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posted by NCommander on Tuesday February 07 2017, @11:45AM   Printer-friendly
from the insert-systemd-rant-here dept.

So, in previous posts, I've talked about the fact that SoylentNews currently is powered on Ubuntu 14.04 + a single CentOS 6 box. Right now, the sysops have been somewhat deadlocked on what we should do going forward for our underlying operating system, and I am hoping to get community advice. Right now, the "obvious" choice of what to do is simply do-release-upgrade to Ubuntu 16.04. We've done in-place upgrades before without major issue, and I'm relatively certain we could upgrade without breaking the world. However, from my personal experience, 16.04 introduces systemd support into the stack and is not easily removable. Furthermore, at least in my personal experience, working with journalctl and such has caused me considerable headaches which I detailed in a comment awhile ago.

Discounting systemd itself, I've also found that Ubuntu 16.04 seems less "polished", for want of a better word. I've found I've had to do considerably more fiddling and tweaking to get it to work as a server distro than I had to do with previous releases, as well as had weird issues with LDAP. The same was also true when I worked with recent versions with Debian. As such, there's been a general feeling with the sysops that it's time to go somewhere else.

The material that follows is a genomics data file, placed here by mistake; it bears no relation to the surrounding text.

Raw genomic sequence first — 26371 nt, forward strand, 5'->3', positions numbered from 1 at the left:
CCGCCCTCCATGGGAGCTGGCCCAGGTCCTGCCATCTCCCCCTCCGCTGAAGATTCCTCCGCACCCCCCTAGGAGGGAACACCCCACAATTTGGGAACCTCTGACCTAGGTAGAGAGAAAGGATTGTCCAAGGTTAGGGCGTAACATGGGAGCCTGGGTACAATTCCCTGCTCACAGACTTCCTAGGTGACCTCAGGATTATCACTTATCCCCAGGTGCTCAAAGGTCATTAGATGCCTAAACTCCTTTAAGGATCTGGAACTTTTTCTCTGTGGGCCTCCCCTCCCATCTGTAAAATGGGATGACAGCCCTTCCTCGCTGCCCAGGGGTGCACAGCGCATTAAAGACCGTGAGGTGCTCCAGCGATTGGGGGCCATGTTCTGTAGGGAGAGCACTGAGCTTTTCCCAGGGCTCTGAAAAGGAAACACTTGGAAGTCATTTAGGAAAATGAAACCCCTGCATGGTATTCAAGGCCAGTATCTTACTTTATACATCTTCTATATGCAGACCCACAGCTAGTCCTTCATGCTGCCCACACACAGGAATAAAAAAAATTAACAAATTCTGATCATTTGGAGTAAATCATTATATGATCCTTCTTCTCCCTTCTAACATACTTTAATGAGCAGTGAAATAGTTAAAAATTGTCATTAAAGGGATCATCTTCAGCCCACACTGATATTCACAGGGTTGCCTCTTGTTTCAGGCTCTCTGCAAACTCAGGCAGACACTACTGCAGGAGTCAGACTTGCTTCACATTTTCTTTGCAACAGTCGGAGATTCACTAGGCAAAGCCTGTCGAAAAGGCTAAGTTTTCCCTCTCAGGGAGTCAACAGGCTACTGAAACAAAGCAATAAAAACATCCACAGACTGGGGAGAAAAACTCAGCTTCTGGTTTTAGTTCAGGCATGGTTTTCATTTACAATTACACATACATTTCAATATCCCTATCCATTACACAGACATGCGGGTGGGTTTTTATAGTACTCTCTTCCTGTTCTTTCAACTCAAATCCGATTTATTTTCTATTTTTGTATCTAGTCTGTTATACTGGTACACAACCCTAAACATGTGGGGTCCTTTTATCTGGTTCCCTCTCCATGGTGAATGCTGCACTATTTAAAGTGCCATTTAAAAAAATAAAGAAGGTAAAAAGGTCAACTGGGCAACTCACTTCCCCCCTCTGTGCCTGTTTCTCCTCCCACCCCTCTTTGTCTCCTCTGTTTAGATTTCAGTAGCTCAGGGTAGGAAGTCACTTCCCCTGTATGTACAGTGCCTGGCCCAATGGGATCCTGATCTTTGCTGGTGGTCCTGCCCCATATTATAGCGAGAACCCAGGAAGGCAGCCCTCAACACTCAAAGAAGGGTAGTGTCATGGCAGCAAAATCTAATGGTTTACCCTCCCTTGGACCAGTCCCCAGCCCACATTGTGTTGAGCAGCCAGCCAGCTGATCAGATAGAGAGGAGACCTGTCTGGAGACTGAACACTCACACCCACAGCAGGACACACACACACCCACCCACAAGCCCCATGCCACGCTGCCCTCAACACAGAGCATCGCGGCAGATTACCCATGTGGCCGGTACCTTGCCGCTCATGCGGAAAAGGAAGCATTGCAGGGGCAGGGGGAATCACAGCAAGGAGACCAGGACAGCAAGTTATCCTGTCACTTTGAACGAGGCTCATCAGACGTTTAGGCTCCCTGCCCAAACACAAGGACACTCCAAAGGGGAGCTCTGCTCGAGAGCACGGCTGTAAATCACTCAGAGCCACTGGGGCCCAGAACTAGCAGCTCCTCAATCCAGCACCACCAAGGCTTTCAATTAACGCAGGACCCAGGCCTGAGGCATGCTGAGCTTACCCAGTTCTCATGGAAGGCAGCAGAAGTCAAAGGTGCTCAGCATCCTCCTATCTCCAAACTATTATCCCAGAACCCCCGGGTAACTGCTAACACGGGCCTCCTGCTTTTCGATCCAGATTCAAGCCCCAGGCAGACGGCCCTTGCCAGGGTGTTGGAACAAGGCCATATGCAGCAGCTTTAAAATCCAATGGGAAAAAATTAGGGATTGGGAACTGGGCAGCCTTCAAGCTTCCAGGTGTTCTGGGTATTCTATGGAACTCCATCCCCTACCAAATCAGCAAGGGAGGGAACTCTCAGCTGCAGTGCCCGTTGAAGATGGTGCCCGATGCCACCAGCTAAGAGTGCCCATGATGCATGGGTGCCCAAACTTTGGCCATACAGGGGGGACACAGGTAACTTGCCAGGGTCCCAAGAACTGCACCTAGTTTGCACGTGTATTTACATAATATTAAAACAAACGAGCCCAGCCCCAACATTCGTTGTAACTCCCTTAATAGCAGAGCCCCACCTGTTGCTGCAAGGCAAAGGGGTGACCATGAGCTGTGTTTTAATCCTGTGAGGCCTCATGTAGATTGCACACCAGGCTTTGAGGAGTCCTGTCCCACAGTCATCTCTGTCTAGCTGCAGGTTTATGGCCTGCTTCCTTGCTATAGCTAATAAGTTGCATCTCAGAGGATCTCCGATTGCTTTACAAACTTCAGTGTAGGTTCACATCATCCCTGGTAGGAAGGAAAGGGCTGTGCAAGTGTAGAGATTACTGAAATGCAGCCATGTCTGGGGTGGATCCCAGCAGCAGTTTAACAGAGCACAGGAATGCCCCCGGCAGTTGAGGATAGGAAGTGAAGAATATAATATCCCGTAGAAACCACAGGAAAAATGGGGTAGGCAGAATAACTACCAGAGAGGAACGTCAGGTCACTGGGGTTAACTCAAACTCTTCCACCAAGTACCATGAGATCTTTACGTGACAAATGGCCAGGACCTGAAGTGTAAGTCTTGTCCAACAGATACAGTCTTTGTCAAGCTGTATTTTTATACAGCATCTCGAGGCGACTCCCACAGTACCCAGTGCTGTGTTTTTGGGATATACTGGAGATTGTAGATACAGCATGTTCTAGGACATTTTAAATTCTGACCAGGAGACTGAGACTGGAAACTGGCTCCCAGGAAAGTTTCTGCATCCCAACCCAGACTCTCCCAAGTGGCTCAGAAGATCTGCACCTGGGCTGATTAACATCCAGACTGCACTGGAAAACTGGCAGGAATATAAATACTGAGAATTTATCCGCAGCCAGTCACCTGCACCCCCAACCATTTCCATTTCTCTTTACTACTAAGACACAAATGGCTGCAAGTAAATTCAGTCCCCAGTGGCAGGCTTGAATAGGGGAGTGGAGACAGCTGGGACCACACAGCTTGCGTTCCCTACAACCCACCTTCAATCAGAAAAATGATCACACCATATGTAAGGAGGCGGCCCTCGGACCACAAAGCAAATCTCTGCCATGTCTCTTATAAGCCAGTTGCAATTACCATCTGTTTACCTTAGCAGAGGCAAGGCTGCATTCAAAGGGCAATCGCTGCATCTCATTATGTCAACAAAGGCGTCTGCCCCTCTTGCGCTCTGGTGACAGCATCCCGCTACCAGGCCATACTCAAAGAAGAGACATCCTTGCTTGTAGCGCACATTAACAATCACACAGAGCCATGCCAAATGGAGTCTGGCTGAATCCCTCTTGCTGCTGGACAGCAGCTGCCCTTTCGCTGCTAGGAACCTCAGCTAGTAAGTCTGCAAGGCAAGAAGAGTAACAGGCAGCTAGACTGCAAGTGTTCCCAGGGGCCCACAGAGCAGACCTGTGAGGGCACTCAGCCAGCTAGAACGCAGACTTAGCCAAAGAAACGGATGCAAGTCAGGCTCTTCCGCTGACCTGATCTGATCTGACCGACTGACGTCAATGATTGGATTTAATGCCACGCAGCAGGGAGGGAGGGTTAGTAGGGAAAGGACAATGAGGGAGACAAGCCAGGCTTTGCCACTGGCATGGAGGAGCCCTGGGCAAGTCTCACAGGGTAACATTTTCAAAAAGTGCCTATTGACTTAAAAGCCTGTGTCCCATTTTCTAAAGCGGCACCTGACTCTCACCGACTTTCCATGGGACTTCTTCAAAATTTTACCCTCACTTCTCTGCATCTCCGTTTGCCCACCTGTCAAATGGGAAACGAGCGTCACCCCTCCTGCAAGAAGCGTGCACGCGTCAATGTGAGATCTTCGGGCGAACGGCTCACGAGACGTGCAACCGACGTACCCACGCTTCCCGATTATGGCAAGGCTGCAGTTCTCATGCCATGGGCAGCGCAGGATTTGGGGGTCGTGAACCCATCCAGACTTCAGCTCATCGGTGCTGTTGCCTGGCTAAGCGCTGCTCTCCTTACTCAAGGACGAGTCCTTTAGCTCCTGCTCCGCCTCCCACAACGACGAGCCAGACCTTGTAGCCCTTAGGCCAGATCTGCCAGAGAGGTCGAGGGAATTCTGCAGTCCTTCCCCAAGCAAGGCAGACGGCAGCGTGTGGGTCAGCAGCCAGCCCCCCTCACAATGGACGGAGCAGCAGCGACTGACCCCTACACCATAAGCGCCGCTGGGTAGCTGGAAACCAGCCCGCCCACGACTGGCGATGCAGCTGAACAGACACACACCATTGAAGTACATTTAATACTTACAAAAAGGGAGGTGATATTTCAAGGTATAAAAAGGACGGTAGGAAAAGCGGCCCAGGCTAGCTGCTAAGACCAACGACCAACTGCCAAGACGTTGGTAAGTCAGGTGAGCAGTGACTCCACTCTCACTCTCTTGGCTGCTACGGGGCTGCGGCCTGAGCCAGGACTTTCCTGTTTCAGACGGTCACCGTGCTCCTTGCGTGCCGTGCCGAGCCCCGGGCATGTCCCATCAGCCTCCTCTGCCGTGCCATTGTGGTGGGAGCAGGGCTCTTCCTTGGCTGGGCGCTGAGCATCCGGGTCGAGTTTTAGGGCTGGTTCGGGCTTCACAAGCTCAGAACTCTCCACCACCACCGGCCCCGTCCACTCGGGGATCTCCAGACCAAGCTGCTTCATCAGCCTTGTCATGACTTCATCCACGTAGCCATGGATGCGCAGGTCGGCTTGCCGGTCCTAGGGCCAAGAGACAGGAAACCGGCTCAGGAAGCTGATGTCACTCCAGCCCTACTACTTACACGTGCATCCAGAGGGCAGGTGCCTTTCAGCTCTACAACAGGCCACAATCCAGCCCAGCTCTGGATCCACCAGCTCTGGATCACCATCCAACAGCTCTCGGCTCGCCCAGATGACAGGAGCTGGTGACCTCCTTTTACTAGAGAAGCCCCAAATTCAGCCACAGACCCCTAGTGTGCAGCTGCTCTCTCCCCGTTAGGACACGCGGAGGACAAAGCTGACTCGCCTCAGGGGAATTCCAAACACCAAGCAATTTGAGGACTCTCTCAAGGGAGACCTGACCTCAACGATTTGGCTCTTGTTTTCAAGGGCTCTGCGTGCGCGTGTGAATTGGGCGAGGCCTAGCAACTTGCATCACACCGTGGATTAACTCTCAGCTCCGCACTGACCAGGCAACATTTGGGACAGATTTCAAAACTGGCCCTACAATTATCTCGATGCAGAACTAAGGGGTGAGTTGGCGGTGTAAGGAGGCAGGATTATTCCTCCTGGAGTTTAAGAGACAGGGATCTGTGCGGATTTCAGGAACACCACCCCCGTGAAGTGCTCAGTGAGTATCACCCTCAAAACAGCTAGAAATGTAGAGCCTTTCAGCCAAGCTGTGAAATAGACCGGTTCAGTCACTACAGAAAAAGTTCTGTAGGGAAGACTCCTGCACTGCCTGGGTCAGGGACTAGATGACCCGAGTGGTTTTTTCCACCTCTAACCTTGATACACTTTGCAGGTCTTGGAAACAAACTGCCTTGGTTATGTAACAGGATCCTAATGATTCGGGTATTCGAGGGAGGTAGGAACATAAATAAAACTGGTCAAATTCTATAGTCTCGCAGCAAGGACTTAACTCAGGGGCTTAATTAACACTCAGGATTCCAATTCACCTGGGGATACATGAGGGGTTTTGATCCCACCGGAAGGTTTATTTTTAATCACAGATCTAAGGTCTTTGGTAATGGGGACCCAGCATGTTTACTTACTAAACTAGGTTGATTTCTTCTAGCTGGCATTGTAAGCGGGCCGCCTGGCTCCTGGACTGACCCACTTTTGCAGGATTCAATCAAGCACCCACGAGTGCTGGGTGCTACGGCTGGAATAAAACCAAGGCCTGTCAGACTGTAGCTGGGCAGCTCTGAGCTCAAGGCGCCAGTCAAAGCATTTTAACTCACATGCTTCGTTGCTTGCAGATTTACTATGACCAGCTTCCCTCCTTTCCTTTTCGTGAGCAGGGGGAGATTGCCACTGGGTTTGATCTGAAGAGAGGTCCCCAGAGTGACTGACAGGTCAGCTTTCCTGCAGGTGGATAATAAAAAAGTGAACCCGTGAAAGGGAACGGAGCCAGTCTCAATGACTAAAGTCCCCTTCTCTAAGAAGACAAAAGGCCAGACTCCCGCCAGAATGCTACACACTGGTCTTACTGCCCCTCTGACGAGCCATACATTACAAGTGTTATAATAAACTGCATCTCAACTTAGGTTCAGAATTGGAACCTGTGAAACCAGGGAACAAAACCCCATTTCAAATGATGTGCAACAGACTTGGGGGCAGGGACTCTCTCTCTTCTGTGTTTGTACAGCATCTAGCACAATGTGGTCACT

Below the fold are basically the options as we see them, and I hope if the community can provide some interesting insight or guidance.

Right now, we have about three years before security updates for 14.04 stop, and we are absolutely forced to migrate or upgrade. However, we're already hitting pain due to outdated software; I managed to briefly hose the DNS setup over the weekend trying to deploy CAA records for SN due to our version of BIND being outdated. When TLS 1.3 gets standardized, we're going to have a similar problem with our frontend load balancers. As such, I want to get a plan in place for migration so we can start upgrading over the next year instead of panicking and having to do something at the last moment

The SN Software Stack

As with any discussion for server operating system, knowing what our workloads and such is an important consideration. In short, this is what we use for SN, and the software we have to support

  • nginx - Loadbalancing/SSL Termination
  • Apache 2.2 + mod_perl - rehash (we run it with a separate instance of Apache and Perl, and not the system copy)
  • MySQL Cluster for production
  • MySQL standard for secondary services
  • Kerberos + Hesiod - single-signon/authetication
  • Postfix+Squirrelmail - ... mail

In addition, we use mandatory application controls (AppArmor) to limit the amount of stuff a given process can access for critical services to try and help harden security. We'd like to maintain support for this feature to whatever we migrate, either continuing with AppArmor, switching to SELinux, or using jails/zones if we switch operating systems entirely.

The Options

Right now, we've floated a few options, but we're willing to hear more.

A non-systemd Linux distro